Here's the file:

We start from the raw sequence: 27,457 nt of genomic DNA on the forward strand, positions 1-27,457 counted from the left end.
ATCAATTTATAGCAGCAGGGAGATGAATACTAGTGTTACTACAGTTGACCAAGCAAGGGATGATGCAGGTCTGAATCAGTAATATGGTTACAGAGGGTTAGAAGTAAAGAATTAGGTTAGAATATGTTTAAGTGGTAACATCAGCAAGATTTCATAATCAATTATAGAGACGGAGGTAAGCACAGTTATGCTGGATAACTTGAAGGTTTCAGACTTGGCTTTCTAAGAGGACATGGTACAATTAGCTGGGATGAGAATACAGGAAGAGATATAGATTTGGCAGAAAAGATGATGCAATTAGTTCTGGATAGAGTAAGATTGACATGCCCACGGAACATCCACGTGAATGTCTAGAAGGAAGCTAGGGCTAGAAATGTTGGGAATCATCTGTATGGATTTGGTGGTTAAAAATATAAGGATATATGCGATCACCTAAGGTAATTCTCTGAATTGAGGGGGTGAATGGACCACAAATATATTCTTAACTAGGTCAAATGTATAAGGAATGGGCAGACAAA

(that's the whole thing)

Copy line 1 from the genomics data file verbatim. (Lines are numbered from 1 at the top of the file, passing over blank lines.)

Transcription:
We start from the raw sequence: 27,457 nt of genomic DNA on the forward strand, positions 1-27,457 counted from the left end.